A dispute over the license fee for state broadcaster KBS took a strange turn Thursday following the Yoon Suk Yeol administration’s recommendation that broadcasting authorities change the fee collection method in favor of a separate billing system.
The presidential office said Monday it sent the recommendation to the Korea Communications Commission and the Ministry of Trade, Industry and Energy, asking them to revise related laws so that the license fee could be separated from electricity bills.
KBS has been charging a monthly fee of 2,500 won ($1.92) to all households since 1994. But it is not KBS but the state-run Korea Electric Power Corp. that collects the fee by embedding it in monthly electricity bills.
Since viewers cannot pay -- or refuse to pay -- what they view as an optional public TV license fee separately from the mandatory electricity bills, the current collection policy has long been criticized as a forceful and distorted method by Korean viewers.
Why did KBS and previous administrations introduce such a system? After all, without such arm-twisting, many Korean households are unlikely to pay the fee for KBS, a negative outlook which is feared to undercut its prime source of revenue.
On Thursday, KBS CEO Kim Eui-cheol stepped into the controversy by announcing he would resign if the government keeps the current collection policy that integrates the TV license fee into electricity bills.
Kim, who was appointed by Yoon's predecessor, President Moon Jae-in, promised to resign immediately after the government withdraws the plan to separate out the fee.
Kim’s remark implies that he could give up on his position to safeguard KBS’s main income source if he was seen as the cause of the problem in the eyes of the Yoon administration. Effectively, Kim is presenting his own resignation as an incentive to Yoon, as it would give Yoon the opportunity to nominate his choice of CEO.
In South Korea, the president appoints CEO of KBS, who in turn appoints key executives at the public broadcaster -- a structure that has been criticized for giving the government too much influence on the media industry.
It is understandable that Kim believes it is his responsibility to prevent a change in fee collection from almost destroying KBS’s revenue structure, even at the cost of his job. But his claim that the separation of the license fee will get KBS to “face a crisis in fulfilling its public duties” seems to be far removed from the truth.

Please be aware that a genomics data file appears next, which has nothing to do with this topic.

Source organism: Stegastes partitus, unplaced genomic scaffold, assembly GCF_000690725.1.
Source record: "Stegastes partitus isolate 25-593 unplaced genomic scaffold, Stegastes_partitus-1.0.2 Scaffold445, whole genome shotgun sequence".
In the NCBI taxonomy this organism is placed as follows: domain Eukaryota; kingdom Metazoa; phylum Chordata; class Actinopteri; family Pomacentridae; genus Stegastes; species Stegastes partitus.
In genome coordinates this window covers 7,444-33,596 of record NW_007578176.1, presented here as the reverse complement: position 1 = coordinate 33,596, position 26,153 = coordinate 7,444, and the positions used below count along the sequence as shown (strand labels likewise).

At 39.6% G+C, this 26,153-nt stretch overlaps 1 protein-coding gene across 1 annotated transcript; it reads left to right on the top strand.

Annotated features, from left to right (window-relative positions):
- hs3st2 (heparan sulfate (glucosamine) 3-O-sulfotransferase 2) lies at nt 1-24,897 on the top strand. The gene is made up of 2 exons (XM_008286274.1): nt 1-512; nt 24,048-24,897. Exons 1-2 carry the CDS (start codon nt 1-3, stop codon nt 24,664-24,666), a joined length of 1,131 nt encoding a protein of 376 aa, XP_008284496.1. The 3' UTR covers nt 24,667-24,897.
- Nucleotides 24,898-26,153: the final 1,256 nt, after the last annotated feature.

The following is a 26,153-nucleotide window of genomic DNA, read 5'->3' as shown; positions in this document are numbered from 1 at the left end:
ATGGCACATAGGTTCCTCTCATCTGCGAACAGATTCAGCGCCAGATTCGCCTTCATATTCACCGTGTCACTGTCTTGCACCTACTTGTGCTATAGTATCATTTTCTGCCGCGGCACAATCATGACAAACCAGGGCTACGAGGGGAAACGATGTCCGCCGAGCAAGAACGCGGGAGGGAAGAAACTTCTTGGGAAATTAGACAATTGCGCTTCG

KBS' potential financial crisis stems largely from its self-inflicted wounds. First and foremost, most Korean viewers do not regard the license fee as necessary, reflecting the mistakes and failures of KBS.
For instance, the presidential office held a monthlong public debate on the license fee collection method from March 9. The results were stunning. Among the 58,251 participants, 97 percent voted for improving the collection policy. More importantly, over half of 64,000 posts written in the opinion board favored abolishing the license fee, and around 20,000 posts preferred an option to collect the fee separately. Only 0.5 percent of opinion posts favored keeping the current method.
What went wrong? A number of viewers see the license fee as outdated at a time when there are hundreds of cable TV channels and multiple streaming video services. A growing number of Koreans prefer watching YouTube and streaming videos according to their own schedule, instead of relying on the program schedule of terrestrial TV networks.
As the number of single-person households increases and smart devices replace TV sets, people complain about having to pay the license fee even though they do not watch TV at all. The number of households requesting a return of the license fee jumped to 45,266 in 2021, up from 15,746 in 2016.
The public perception of KBS remains negative. Many viewers, scholars and media critics question the fairness and public nature of KBS, as it often abandoned a neutral position to side with the government of the time.
KBS also lags behind other foreign public broadcasters such as BBC in Britain and NHK in Japan in producing high-quality public programs, while allocating only a fraction of license fee income -- 2.8 percent, to be exact -- to the nation’s public education network EBS.
KBS is also under fire for poorly managing its sprawling organizations, while refusing to carry out a much-needed restructuring. The list goes on and on.
The reality facing KBS is that many viewers want to abolish the license fee collection itself since they believe even 2,500 won is too much. Regardless of whether the government pushes for separation or abolition of the fee, what KBS badly needs is painful reforms to restore its tainted reputation and brace for a potentially difficult period ahead.